How to develop executive presence in your leadership team

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How to develop executive presence in your leadership team

There are many different factors that define a good leader. Obvious ones like skills, qualifications, and experience which are easy to quantify – and then there are the more elusive soft skills that some leaders seem to naturally have but others find difficult to develop.

A survey from Gartner revealed that having executive presence skills came in second across the top twenty leadership traits, but while most HR practitioners believe executive presence is easy to spot, most also say it is difficult to define and there is no framework for developing executive presence in their leadership teams. 

Kate Furey, career insights specialist at worldwide employment website Indeed defines executive presence as the ability to inspire confidence as a leader and show you have the potential for great achievements.

Furey told HRD, “It’s a powerful trait, as those who demonstrate it give the impression that they are confident, competent, capable of leading others, and can make a meaningful contribution to an organisation.”

The good news for HR teams is that executive presence is a skill that can be taught and learned.

Below, Furey gives you 5 tips for developing executive presence in your leadership team.

  • Have a leadership vision

Knowing the type of leader, you want to be or emulate, will help you to stay on track when developing an executive presence. Observing leaders that you respect and taking note of how they communicate, and their body language is a helpful way to sketch out your vision. Similarly, noticing traits in leaders who you don’t find inspiring or effective can also be useful to know what to avoid.

In addition to being clear on the type of leader you want to be, set some incremental career goals and an action plan to achieve these. This might include developing certain skills, achieving particular titles, until you get to where you want to be. Make sure your timeframes for your goals are realistic and achievable, so as not to get discouraged. Like any complex skill, developing executive presence takes time.

  • Speak with authority and be succinct

The way someone speaks and holds themselves can be hugely impactful. When someone commands a space and speaks with authority, it inspires confidence. Conversely, when someone speaks as if they are questioning themselves or consistently defers to others, it does little for morale.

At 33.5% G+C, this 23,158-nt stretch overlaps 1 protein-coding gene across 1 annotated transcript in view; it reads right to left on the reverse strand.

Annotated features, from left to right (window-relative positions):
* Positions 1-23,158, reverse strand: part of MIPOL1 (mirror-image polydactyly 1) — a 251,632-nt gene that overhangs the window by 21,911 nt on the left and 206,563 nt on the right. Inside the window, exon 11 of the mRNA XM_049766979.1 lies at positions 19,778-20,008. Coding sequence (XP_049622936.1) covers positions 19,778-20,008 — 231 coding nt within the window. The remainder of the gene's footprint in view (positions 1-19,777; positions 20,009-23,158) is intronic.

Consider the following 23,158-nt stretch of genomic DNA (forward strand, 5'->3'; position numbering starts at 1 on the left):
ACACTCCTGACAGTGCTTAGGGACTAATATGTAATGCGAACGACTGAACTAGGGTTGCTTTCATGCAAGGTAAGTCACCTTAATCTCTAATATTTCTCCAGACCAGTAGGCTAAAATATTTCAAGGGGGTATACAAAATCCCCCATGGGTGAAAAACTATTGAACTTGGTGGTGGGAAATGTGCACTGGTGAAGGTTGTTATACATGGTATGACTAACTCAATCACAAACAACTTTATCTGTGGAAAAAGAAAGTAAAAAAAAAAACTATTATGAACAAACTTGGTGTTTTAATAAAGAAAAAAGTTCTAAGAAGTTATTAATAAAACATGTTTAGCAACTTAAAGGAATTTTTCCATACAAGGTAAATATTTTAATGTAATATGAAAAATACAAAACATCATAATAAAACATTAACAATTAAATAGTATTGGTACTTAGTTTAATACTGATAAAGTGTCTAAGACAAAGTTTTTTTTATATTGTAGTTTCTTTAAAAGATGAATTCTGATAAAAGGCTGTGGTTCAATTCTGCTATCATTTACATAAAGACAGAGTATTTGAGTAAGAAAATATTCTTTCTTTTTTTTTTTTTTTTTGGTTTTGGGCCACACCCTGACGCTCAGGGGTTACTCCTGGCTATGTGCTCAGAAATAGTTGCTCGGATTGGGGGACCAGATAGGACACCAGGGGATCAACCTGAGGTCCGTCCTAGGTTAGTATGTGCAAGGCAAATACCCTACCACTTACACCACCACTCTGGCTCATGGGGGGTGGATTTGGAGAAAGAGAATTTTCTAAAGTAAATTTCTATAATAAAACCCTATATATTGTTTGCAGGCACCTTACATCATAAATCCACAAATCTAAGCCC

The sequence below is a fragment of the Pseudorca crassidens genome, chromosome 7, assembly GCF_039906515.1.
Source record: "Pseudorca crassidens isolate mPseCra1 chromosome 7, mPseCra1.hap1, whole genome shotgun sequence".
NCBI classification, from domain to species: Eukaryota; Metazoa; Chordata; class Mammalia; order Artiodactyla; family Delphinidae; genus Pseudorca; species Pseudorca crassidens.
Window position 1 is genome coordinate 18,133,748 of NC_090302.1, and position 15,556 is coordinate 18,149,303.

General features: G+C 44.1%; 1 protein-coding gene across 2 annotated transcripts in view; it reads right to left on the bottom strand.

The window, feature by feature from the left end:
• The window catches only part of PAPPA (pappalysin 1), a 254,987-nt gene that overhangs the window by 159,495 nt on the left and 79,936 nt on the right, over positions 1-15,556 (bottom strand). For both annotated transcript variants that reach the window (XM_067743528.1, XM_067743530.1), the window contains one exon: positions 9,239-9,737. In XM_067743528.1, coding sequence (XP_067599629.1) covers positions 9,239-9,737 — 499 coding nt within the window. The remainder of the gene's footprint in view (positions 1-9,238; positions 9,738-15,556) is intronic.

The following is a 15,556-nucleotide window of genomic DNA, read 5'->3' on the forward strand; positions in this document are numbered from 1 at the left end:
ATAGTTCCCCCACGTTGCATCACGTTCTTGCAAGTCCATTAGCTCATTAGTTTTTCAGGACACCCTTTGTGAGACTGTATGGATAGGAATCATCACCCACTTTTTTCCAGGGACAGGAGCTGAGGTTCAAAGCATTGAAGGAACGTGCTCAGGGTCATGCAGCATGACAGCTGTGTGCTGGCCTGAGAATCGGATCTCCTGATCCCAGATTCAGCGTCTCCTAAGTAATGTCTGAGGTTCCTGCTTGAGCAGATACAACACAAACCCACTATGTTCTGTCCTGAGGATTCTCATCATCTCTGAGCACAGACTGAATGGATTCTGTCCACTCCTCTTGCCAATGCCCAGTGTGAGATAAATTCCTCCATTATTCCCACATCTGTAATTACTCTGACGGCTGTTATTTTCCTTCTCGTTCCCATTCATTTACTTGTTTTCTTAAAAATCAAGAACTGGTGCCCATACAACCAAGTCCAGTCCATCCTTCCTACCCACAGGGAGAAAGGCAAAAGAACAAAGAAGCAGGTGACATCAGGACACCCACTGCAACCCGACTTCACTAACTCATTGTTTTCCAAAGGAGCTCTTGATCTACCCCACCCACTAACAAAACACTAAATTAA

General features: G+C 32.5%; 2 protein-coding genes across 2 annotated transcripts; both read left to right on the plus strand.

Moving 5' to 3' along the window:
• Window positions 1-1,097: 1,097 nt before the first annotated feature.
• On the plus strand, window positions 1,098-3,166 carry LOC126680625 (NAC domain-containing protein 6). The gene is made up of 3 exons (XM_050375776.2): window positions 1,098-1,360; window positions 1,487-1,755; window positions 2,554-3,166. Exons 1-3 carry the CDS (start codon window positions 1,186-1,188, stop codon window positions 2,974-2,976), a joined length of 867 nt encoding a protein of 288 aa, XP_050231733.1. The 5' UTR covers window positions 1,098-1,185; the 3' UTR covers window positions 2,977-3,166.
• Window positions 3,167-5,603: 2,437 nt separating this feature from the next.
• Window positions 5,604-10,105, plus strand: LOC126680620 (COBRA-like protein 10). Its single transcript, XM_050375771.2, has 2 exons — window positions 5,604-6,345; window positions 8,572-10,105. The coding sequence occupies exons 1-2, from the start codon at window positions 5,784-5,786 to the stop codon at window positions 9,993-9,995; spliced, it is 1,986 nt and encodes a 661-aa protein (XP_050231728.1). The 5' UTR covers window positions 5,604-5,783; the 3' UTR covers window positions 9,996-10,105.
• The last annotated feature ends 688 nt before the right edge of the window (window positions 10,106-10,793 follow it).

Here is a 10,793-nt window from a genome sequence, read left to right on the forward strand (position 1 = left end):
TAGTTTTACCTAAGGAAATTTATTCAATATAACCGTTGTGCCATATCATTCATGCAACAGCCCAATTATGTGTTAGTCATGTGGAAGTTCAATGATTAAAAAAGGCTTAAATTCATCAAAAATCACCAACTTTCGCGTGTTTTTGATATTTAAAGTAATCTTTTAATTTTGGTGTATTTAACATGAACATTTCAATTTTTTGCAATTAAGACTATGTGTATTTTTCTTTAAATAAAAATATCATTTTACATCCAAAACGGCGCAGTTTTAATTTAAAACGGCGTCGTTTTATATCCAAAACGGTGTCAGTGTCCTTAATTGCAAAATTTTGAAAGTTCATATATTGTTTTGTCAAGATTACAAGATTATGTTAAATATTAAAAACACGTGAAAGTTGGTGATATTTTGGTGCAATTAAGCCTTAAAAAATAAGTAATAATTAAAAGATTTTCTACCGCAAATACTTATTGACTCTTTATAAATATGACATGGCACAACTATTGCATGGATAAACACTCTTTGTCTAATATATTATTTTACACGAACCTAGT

Communication and presentation skills can be cultivated, namely through practice and refinement. An effective way to do this is to record yourself before you present or lead a meeting, so you can listen and observe where you falter or don’t sound self-assured and work to address these issues. Understanding how you come across to others is a valuable insight that can be used to refine your executive presence.

  • Understand how others perceive you

Beyond how you come across when you present or lead a meeting, it’s important to understand how colleagues and senior leaders perceive you in other contexts such as over email, in conference calls or in one-on-one catchups. If you want to develop an executive presence, you can’t dismiss certain interactions as unimportant as cumulatively, they all contribute to perception and reputation. Try considering all interactions as an opportunity to connect, rather than a task to be finished.

  • Utilise both verbal and non-verbal communication

In addition to speaking with confidence and being thoughtful in your interactions with others, don’t overlook non-verbal communication such as body language. Effective use of body language can strengthen verbal messages, covey authority and put others at ease.

Examples of powerful body language you should try and make habitual include maintaining eye contact to let the other person know you are listening, having good posture regardless of whether you’re sitting, standing or walking, and being mindful of your facial reactions and posture, for example having your arms crossed when someone is presenting an idea to you can give the impression you’re not open to it.

  • Know when to step back and ask for help

A key part of leadership is knowing when to delegate tasks or connect with others who have specific expertise or experience. Possessing executive presence doesn’t mean you must know how to do everything, it means you inspire confidence that you will get the job done, even if that means outsourcing aspects of a project or seeking guidance from others with more experience.

Also, developing an executive presence isn’t something you need to do alone or in secret. Seek out support and advice from trusted mentors, particularly those whose leadership style you admire. Read books and articles and attend talks on leadership by respected leaders. You could even consider engaging a coach to further help you practice and refine certain skills and provide and unbiased and external sounding board.

Regardless of what stage you are at in your career, you can begin to develop executive presence, starting with small steps such as observing your posture and language. The sooner you begin to notice the traits leaders you respect have in common, the sooner you can begin to practice them, until they become second nature and you exude executive presence without even trying.

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